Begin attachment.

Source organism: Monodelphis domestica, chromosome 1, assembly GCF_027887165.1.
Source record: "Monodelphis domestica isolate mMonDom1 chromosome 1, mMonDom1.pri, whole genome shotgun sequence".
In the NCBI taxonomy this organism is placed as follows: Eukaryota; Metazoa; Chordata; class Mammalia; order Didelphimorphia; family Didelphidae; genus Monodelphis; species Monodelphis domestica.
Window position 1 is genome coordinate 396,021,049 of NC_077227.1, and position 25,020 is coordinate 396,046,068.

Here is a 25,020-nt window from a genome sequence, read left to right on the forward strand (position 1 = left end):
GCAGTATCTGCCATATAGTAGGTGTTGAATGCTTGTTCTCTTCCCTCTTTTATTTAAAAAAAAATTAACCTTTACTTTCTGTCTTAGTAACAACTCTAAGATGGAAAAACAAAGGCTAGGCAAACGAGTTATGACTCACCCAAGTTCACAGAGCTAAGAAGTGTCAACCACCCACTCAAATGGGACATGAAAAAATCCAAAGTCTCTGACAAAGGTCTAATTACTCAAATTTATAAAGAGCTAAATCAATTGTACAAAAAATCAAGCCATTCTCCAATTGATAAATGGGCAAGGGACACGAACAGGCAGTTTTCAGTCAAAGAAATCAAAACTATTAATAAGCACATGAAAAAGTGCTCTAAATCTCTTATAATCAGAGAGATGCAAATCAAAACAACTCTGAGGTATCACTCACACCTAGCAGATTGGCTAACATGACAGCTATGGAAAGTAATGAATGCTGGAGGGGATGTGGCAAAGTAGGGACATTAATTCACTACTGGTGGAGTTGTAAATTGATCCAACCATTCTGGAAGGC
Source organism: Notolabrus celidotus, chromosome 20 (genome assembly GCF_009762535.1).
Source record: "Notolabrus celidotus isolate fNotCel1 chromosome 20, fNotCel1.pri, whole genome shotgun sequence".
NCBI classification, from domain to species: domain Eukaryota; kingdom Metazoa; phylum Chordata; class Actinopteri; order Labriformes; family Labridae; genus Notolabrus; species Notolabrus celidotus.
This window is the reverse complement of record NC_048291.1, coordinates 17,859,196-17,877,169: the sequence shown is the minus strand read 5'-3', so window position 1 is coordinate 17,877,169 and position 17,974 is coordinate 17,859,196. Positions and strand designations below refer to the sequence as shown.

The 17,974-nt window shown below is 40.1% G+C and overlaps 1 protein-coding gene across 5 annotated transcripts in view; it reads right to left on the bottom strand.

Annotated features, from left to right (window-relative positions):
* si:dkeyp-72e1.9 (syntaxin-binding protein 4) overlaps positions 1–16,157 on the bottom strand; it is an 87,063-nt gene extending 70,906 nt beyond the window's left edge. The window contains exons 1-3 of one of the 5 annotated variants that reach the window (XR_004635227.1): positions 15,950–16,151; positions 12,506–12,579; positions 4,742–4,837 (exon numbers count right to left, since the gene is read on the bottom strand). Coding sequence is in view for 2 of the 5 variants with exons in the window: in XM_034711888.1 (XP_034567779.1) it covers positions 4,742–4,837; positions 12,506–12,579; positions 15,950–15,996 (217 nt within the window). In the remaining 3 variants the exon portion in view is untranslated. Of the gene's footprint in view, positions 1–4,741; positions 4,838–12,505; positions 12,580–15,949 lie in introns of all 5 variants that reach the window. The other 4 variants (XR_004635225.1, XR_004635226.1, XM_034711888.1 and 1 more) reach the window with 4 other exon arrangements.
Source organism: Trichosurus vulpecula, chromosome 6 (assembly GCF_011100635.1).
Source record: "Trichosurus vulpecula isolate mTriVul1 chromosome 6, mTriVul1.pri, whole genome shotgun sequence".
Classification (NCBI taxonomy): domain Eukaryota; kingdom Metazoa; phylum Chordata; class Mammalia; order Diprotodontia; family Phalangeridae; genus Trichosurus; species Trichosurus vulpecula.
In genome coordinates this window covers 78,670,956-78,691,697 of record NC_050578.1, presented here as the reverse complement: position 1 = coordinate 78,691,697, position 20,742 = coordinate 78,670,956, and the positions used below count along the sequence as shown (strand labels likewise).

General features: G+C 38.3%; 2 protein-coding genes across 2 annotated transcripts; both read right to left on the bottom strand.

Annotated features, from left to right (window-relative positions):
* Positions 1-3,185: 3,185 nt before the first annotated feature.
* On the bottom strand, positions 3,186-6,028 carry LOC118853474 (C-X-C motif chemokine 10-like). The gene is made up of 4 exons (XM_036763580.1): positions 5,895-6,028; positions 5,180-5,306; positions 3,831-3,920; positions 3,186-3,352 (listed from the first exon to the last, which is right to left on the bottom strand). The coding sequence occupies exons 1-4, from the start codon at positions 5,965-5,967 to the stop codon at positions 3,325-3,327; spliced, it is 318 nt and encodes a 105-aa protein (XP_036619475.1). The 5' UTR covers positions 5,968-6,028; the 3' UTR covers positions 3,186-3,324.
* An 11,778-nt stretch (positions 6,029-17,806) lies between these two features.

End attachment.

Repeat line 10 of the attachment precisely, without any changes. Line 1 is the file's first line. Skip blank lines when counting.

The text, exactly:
This window is the reverse complement of record NC_048291.1, coordinates 17,859,196-17,877,169: the sequence shown is the minus strand read 5'-3', so window position 1 is coordinate 17,877,169 and position 17,974 is coordinate 17,859,196. Positions and strand designations below refer to the sequence as shown.